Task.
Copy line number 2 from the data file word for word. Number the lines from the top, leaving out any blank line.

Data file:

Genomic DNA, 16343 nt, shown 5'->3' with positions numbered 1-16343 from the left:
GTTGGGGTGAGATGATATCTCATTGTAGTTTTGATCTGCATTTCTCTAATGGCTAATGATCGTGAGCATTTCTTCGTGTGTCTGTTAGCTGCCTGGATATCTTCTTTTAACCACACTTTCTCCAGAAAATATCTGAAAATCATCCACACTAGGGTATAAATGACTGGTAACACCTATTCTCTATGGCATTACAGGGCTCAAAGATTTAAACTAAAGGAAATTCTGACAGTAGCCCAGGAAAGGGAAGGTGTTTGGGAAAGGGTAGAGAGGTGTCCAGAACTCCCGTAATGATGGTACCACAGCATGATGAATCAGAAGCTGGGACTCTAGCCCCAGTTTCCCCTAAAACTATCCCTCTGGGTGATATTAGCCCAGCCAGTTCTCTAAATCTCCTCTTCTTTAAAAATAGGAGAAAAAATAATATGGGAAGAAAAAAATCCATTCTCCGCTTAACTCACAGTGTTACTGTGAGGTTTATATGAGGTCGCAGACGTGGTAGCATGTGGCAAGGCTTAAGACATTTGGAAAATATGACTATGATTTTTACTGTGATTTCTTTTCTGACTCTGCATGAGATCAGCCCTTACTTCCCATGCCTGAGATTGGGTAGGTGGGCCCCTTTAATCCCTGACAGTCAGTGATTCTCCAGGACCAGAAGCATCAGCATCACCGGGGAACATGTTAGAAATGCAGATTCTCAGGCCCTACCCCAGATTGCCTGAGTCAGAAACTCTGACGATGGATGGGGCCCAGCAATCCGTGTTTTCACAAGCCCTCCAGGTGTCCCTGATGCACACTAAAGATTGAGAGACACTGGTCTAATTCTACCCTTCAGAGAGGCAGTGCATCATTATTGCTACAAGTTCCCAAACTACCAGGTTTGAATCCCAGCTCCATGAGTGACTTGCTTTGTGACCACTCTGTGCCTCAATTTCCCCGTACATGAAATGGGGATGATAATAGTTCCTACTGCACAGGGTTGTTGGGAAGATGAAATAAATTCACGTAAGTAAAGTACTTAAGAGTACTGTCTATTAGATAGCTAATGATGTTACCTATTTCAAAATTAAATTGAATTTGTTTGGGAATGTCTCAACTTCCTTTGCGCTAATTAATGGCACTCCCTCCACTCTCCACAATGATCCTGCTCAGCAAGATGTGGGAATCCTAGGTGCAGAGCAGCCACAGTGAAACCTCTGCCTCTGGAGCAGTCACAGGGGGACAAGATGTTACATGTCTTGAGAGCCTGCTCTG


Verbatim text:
GTTGGGGTGAGATGATATCTCATTGTAGTTTTGATCTGCATTTCTCTAATGGCTAATGATCGTGAGCATTTCTTCGTGTGTCTGTTAGCTGCCTGGATATCTTCTTTTAACCACACTTTCTCCAGAAAATATCTGAAAATCATCCACACTAGGGTATAAATGACTGGTAACACCTATTCTCTATGGCATTACAGGGCTCAAAGATTTAAACTAAAGGAAATTCTGACAGTAGCCCAGGAAAGGGAAGGTGTTTGGGAAAGGGTAGAGAGGTGTCCAGAACTCCCGTAATGATGGTACCACAGCATGATGAATCAGAAGCTGGGACTCTAGCCCCAGTTTCCCCTAAAACTATCCCTCTGGGTGATATTAGCCCAGCCAGTTCTCTAAATCTCCTCTTCTTTAAAAATAGGAGAAAAAATAATATGGGAAGAAAAAAATCCATTCTCCGCTTAACTCACAGTGTTACTGTGAGGTTTATATGAGGTCGCAGACGTGGTAGCATGTGGCAAGGCTTAAGACATTTGGAAAATATGACTATGATTTTTACTGTGATTTCTTTTCTGACTCTGCATGAGATCAGCCCTTACTTCCCATGCCTGAGATTGGGTAGGTGGGCCCCTTTAATCCCTGACAGTCAGTGATTCTCCAGGACCAGAAGCATCAGCATCACCGGGGAACATGTTAGAAATGCAGATTCTCAGGCCCTACCCCAGATTGCCTGAGTCAGAAACTCTGACGATGGATGGGGCCCAGCAATCCGTGTTTTCACAAGCCCTCCAGGTGTCCCTGATGCACACTAAAGATTGAGAGACACTGGTCTAATTCTACCCTTCAGAGAGGCAGTGCATCATTATTGCTACAAGTTCCCAAACTACCAGGTTTGAATCCCAGCTCCATGAGTGACTTGCTTTGTGACCACTCTGTGCCTCAATTTCCCCGTACATGAAATGGGGATGATAATAGTTCCTACTGCACAGGGTTGTTGGGAAGATGAAATAAATTCACGTAAGTAAAGTACTTAAGAGTACTGTCTATTAGATAGCTAATGATGTTACCTATTTCAAAATTAAATTGAATTTGTTTGGGAATGTCTCAACTTCCTTTGCGCTAATTAATGGCACTCCCTCCACTCTCCACAATGATCCTGCTCAGCAAGATGTGGGAATCCTAGGTGCAGAGCAGCCACAGTGAAACCTCTGCCTCTGGAGCAGTCACAGGGGGACAAGATGTTACATGTCTTGAGAGCCTGCTCTG